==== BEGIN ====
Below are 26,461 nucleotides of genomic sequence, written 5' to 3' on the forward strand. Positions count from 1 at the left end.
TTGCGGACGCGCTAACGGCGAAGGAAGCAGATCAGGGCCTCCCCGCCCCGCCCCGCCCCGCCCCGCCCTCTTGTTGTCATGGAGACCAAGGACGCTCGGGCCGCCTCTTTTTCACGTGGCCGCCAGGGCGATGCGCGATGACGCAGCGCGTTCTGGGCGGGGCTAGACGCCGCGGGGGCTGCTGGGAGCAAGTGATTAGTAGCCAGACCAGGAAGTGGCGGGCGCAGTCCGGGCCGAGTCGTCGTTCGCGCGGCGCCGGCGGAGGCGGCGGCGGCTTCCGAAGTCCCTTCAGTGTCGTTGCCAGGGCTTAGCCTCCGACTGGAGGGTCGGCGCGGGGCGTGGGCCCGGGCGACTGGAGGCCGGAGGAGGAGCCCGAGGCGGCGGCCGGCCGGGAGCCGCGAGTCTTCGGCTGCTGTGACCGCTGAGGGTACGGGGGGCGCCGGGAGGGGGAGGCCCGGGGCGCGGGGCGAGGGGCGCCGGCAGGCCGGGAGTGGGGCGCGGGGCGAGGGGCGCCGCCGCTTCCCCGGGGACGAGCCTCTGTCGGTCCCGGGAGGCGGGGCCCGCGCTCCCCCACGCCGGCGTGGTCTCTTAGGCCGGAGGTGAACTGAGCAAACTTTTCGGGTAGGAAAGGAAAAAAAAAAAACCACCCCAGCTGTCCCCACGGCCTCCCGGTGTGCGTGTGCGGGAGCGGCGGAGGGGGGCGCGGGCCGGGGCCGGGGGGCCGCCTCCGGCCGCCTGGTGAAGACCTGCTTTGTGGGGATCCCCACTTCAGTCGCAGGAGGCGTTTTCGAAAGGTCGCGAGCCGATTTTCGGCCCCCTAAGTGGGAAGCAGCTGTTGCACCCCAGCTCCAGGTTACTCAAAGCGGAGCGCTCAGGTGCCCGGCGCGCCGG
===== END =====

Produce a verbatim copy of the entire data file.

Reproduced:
Below are 26,461 nucleotides of genomic sequence, written 5' to 3' on the forward strand. Positions count from 1 at the left end.
TTGCGGACGCGCTAACGGCGAAGGAAGCAGATCAGGGCCTCCCCGCCCCGCCCCGCCCCGCCCCGCCCTCTTGTTGTCATGGAGACCAAGGACGCTCGGGCCGCCTCTTTTTCACGTGGCCGCCAGGGCGATGCGCGATGACGCAGCGCGTTCTGGGCGGGGCTAGACGCCGCGGGGGCTGCTGGGAGCAAGTGATTAGTAGCCAGACCAGGAAGTGGCGGGCGCAGTCCGGGCCGAGTCGTCGTTCGCGCGGCGCCGGCGGAGGCGGCGGCGGCTTCCGAAGTCCCTTCAGTGTCGTTGCCAGGGCTTAGCCTCCGACTGGAGGGTCGGCGCGGGGCGTGGGCCCGGGCGACTGGAGGCCGGAGGAGGAGCCCGAGGCGGCGGCCGGCCGGGAGCCGCGAGTCTTCGGCTGCTGTGACCGCTGAGGGTACGGGGGGCGCCGGGAGGGGGAGGCCCGGGGCGCGGGGCGAGGGGCGCCGGCAGGCCGGGAGTGGGGCGCGGGGCGAGGGGCGCCGCCGCTTCCCCGGGGACGAGCCTCTGTCGGTCCCGGGAGGCGGGGCCCGCGCTCCCCCACGCCGGCGTGGTCTCTTAGGCCGGAGGTGAACTGAGCAAACTTTTCGGGTAGGAAAGGAAAAAAAAAAAACCACCCCAGCTGTCCCCACGGCCTCCCGGTGTGCGTGTGCGGGAGCGGCGGAGGGGGGCGCGGGCCGGGGCCGGGGGGCCGCCTCCGGCCGCCTGGTGAAGACCTGCTTTGTGGGGATCCCCACTTCAGTCGCAGGAGGCGTTTTCGAAAGGTCGCGAGCCGATTTTCGGCCCCCTAAGTGGGAAGCAGCTGTTGCACCCCAGCTCCAGGTTACTCAAAGCGGAGCGCTCAGGTGCCCGGCGCGCCGG